“I don’t think the 9/11 Commission should be making deals with our own government.” Cleland was originally appointed to serve on the 9/11 Commission but resigned shortly after, having been appointed to the Board of Directors of the Export-Import Bank of the United States. Before his resignation, he said that the Bush administration was “stonewalling” and blocking the committee’s access to key documents and witnesses.
A key figure in the widespread criticism of governmental opacity regarding 9/11, he was quoted as saying in November 2003: “I… cannot look any American in the eye, especially family members of victims, and say the commission had full access. This investigation is now compromised.” He called the 9/11 Commission a “national scandal.” Just before resigning, Cleland called the Bush administration’s attempts to stonewall and “slow walk” the Commission a “national scandal.”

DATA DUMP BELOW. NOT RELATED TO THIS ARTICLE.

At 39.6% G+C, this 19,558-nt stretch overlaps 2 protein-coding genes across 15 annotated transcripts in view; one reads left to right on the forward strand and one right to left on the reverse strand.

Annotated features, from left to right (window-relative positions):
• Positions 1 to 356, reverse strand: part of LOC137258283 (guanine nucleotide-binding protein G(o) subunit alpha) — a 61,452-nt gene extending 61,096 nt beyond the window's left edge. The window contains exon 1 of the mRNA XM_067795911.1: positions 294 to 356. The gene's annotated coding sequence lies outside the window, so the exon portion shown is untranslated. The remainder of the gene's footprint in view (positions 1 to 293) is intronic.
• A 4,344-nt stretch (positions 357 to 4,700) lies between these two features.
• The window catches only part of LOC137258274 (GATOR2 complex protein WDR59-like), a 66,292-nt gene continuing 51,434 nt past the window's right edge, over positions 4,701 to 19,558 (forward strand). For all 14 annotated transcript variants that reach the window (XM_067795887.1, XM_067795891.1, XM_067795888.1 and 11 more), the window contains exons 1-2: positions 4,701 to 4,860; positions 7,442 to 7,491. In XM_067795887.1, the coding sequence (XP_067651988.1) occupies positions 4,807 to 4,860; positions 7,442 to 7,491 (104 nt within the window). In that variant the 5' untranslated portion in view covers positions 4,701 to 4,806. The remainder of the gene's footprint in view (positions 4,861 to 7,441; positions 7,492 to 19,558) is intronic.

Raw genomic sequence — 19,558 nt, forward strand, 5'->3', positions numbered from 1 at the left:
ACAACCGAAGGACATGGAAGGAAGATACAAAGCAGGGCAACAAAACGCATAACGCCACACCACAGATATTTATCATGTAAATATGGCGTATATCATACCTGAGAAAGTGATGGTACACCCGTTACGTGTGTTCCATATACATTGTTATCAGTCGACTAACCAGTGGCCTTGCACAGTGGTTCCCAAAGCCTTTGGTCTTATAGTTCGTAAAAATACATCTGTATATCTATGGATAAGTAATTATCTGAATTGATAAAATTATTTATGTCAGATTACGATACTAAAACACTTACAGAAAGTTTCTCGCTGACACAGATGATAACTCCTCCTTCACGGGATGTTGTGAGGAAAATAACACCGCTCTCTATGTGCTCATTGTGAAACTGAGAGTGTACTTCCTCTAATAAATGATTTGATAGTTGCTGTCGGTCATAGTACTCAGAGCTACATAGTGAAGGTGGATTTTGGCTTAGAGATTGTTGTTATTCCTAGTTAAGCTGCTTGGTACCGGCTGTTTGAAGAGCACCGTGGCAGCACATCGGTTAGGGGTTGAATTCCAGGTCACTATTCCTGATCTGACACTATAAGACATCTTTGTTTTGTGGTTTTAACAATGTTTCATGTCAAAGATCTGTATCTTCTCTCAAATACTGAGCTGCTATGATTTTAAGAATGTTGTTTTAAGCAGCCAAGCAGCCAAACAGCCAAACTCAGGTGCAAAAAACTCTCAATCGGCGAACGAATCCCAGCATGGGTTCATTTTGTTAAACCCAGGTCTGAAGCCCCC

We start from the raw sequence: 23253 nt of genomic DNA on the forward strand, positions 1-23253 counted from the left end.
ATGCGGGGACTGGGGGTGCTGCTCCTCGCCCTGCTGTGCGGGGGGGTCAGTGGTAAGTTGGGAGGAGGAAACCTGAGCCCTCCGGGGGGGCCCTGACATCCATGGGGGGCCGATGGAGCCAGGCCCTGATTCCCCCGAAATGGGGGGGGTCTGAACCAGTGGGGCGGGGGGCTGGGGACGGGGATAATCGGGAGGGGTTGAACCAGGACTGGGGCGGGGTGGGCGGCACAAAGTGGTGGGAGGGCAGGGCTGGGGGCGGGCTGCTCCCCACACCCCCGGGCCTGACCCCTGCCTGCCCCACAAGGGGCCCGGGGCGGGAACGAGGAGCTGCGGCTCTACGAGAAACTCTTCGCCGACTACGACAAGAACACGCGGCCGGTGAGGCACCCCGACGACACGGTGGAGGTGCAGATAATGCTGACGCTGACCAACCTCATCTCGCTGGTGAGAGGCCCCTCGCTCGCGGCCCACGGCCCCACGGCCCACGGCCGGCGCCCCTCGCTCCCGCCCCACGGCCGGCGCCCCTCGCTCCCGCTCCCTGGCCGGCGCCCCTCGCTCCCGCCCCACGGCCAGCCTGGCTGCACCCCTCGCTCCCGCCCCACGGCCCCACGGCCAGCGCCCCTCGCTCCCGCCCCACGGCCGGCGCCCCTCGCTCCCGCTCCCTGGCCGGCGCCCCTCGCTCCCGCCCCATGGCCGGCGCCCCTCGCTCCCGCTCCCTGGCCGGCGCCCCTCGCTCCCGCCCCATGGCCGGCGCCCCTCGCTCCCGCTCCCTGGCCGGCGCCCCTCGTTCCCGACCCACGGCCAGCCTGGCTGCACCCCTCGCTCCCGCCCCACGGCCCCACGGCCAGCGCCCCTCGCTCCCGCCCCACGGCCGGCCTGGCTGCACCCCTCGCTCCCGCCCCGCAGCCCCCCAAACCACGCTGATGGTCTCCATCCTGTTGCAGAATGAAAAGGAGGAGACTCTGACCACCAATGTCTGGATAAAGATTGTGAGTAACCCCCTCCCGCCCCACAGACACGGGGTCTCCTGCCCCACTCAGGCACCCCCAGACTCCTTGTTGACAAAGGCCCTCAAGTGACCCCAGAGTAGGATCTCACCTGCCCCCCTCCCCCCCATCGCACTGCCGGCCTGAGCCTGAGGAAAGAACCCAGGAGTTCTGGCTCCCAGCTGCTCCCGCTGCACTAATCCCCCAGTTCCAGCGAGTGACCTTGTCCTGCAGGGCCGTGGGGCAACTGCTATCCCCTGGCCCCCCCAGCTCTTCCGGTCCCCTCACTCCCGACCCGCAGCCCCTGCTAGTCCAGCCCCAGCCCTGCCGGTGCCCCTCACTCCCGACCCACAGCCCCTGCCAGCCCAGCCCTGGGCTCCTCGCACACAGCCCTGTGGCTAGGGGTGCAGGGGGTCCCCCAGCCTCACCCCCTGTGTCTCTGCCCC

He criticized the Commission for cutting a deal with the White House that compromised its access to information, and said: “I’m not going to be part of looking at information only partially. I’m not going to be part of just coming to quick conclusions. I’m not going to be part of political pressure to do this or not do that. I’m not going to be part of that. This is serious.” [SALON, 11/21/2003] Cleland will later add, “There was a desire not to uncover bad news, a desire to leave rocks unturned—both in the White House and, to a certain extent, on the leadership of the Commission.” [SHENON, 2008, PP. 161]